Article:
Blackadder’s Lair

The home of many a cunning plan

Race and History

Imagine a man, let’s call him Sam, who is a believer in astrology. Sam thinks that you can tell a lot about a person based on the date of his birth. He is fond of ascribing various personality traits and other characteristics to people based on their astrological sign, and will often make generalizations about people based on their signs, such as “Leos are arrogant” or “Scorpios are good problem solvers.” (I neither know nor care whether these specific statements are accurate according to astrology. The point is merely that astrology does make claims of this sort about groups based on their astrological sign) Many people think Sam is kind of flaky because of these beliefs, but no one would say that he is wicked or dangerous on account of them, nor would most people take offense if they heard him espouse his astrological beliefs, or feel that he should be shunned because of them.

Now consider Sam’s brother, Steve. Steve is a believer not in astrology, but racial stereotypes. He ascribes various personality traits and other characteristics to people based on their race, and will often make generalizations about people based on their race, such as “Blacks are lazy” or “Asians are good at math.” Needless to say, society does regard Steve’s belief in these racial stereotypes quite differently than we do his brother Sam’s belief in astrology. We do consider what Steve believes to be wicked and dangerous, people do take offense at his opinions when uttered, and many people do refuse to associate with Steve based on his beliefs.

What explains this difference in reaction? It is hard to see how it could be anything intrinsic in the beliefs themselves. However false are racial stereotypes, they cannot have less factual basis than stereotypes based on astrological sign.

The difference, it seems to me, is largely a function of history. It so happens that people with beliefs like Steve’s have done horrible things to other human beings and have used their racial beliefs as a justification for their actions. We therefore associate the beliefs with the actions they gave rise to, and worry that people who espouse those beliefs today will, if given the chance, engage in the same sorts of injustices. The same cannot be said for astrology. If people with certain astrological signs had enslaved and oppressed people with other astrological signs for hundreds of years, perhaps we would react to Sam as we do to Steve. Perhaps if the impact of belief in racial stereotypes was limited to the New Age section of your local bookstore, we would react to Steve the way we do Sam. But that is not how history unfolded.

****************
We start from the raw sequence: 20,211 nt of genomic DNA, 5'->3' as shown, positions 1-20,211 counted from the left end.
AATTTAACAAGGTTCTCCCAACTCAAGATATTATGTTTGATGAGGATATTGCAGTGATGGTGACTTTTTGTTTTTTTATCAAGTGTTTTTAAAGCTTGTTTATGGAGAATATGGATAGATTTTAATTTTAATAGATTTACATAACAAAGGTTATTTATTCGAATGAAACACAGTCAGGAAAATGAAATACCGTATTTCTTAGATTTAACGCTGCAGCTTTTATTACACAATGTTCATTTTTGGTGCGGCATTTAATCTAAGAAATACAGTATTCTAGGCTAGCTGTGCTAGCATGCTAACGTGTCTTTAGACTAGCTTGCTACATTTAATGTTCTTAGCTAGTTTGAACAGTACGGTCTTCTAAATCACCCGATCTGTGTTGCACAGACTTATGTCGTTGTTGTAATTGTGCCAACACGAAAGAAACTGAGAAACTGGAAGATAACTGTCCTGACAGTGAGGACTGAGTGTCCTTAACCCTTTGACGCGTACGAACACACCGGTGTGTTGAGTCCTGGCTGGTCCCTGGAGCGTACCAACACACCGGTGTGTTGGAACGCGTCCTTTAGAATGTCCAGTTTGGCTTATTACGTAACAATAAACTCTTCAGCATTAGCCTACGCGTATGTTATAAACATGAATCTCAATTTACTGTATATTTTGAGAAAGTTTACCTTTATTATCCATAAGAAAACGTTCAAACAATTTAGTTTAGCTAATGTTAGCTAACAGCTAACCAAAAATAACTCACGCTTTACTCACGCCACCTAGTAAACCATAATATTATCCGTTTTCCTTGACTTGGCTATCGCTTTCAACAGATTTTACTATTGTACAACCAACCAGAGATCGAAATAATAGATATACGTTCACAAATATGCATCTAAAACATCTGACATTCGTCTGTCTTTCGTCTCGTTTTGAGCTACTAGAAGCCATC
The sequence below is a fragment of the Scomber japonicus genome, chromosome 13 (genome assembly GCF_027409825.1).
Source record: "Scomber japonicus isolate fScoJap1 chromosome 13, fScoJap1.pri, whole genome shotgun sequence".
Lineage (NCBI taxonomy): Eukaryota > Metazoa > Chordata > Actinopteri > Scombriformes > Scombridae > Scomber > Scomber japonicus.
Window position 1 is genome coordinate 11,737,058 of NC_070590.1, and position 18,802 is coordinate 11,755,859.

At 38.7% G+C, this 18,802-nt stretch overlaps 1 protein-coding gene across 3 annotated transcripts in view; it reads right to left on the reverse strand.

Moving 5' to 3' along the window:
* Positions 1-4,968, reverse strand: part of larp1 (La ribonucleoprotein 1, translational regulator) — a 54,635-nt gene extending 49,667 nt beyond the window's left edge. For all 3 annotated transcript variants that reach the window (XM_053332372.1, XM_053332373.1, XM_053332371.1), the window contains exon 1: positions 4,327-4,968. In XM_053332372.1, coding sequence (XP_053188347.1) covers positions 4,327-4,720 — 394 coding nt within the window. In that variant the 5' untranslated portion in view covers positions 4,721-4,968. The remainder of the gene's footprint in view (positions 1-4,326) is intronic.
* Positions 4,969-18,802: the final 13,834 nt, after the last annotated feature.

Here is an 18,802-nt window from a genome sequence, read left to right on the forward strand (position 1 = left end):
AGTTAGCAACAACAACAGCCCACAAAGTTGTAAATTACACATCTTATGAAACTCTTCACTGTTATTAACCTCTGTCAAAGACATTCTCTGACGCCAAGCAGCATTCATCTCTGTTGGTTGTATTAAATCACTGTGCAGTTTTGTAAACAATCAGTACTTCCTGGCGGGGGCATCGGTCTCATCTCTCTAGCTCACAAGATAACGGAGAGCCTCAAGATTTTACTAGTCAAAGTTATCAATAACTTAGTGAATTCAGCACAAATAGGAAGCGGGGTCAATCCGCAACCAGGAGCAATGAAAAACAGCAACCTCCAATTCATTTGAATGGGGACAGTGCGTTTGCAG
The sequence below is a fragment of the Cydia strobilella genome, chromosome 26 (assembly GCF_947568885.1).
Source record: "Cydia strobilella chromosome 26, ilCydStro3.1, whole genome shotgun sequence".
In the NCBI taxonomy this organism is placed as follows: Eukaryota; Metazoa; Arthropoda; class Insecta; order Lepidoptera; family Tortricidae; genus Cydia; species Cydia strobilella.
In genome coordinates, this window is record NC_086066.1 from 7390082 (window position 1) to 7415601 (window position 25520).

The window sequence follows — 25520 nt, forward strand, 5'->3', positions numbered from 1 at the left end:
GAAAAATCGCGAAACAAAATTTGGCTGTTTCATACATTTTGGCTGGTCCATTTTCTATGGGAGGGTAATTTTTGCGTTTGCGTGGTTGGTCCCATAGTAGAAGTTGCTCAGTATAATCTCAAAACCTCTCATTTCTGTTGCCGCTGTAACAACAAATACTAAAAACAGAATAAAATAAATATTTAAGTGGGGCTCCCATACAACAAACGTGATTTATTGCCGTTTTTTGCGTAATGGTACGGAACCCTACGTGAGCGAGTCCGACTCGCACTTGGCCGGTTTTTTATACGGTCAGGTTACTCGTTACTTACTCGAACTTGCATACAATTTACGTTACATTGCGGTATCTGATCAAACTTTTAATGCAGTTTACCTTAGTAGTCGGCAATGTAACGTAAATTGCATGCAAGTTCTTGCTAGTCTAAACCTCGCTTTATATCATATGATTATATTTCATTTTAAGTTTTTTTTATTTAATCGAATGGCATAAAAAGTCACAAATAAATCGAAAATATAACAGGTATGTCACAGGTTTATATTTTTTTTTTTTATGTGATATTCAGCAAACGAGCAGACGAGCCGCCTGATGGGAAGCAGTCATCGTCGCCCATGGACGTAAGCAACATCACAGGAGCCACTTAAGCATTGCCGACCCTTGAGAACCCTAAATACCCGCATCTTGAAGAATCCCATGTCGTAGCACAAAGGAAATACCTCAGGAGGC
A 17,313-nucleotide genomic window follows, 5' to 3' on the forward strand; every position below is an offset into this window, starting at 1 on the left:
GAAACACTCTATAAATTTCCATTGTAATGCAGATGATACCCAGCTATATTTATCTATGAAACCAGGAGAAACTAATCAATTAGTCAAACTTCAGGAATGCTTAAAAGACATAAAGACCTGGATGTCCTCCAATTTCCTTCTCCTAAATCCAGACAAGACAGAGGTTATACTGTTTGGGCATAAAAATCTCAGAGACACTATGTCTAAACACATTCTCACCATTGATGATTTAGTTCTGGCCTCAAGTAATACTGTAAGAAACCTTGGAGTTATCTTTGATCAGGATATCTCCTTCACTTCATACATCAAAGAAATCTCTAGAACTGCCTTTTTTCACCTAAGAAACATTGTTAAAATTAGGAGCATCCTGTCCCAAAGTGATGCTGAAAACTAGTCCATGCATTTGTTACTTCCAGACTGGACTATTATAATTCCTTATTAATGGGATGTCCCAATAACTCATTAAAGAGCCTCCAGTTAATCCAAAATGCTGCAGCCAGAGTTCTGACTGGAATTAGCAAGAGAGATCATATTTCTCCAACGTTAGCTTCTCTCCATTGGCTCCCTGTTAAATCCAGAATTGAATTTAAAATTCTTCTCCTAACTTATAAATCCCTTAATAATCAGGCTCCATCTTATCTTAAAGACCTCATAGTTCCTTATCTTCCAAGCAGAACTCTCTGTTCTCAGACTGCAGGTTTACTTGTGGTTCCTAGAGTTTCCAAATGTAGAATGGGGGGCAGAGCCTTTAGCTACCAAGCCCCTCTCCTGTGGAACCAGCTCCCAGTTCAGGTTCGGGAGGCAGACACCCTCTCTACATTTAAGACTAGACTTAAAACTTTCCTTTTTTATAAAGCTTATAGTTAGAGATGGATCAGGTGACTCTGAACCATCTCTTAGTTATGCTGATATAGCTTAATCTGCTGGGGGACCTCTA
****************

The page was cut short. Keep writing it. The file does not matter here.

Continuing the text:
This historical explanation explains, I think, some otherwise puzzling facts about what is and isn’t considered racially offensive today. It explains, for example, why it is that certain things are considered offensive when said about one group but not when said about another (a subject I discussed previously here). It also explains why certain things are considered offensive when said by members of one group but not another (imagine if a white comedian had been the author of this routine, for example (warning: lots of bad language)). And, finally, it explains why certain factual beliefs are generally considered racist while other, even closely related, beliefs are not.

But while an appeal to history may explain why certain factual beliefs are generally considered racist as a descriptive matter, it only won’t do the job of explaining racism as a moral matter. The truth is that many of the ideas associated with this past are so only contingently. The idea of “state’s rights,” for example, is to some extent associated with racism because it was invoked by defenders of slavery and segregation. Yet it is easy to imagine scenarios where the concept of state’s rights could be invoked against the actions of a racist central government, and in fact there were periods in American history where this was the case. In order to separate those ideas that are truly racist from those that have only been contingently associated with racism historically, we need some sort of principle to guide us, and this principle, unfortunately, cannot be given by history itself.


June 9, 2008 - Posted by | History, Race

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